You get a clearer understanding of your sales funnel. Measuring and analyzing your content performance can give you an overall picture of your sales funnel . It can reveal any shortcomings, such as not converting visitors into customers or not generating enough leads .
You can see developing trends. As you create and test content, you can see trends as they develop, thereby allowing you to proactively build content around the topics or story formats that work for your audience.
How to measure content performance
Measuring content performance involves more than just gathering data; you need to have a plan. Here's a step-by-step guide to measuring content performance:
1. Set goals.
Your content performance goals will likely be tied to your business's overall goals. For example, if you want a more engaged audience, you might set a goal of increasing the average email click-through rate by 20% after one year.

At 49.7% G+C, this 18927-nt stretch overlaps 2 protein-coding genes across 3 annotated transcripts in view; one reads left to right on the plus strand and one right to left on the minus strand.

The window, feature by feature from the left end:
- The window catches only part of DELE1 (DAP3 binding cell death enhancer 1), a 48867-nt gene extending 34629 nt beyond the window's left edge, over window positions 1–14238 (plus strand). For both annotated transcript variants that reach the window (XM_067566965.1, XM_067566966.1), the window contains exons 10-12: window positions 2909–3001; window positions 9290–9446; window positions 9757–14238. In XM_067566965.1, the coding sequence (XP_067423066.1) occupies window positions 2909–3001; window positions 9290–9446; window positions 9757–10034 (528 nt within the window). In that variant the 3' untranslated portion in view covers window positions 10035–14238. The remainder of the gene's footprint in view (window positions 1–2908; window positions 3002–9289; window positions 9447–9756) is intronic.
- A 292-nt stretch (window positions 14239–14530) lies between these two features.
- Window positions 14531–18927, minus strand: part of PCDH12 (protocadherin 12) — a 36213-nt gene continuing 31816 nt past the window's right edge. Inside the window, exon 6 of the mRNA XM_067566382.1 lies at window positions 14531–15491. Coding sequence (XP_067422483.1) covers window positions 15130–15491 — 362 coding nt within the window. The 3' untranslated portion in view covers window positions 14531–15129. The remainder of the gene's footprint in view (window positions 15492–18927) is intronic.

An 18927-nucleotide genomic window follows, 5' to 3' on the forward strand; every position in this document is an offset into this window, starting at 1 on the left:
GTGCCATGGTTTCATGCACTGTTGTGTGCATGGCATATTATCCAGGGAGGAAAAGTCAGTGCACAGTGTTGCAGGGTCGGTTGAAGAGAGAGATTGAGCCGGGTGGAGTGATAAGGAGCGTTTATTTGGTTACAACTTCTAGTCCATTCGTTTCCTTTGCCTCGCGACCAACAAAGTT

You might also consider breaking down larger goals into quarterly or monthly goals and tracking your content against those objectives. That way, your bigger-picture goals seem more manageable and align more clearly with your day-to-day tasks.
2. Choose the right metrics.
There are many metrics you can monitor, but you'll need to select the ones that are most relevant to your business. Here are a few metrics you may consider:
Social media performance. Looking at how many likes, shares and comments your posts receive is a good way to tell if your social media posts engage your audience.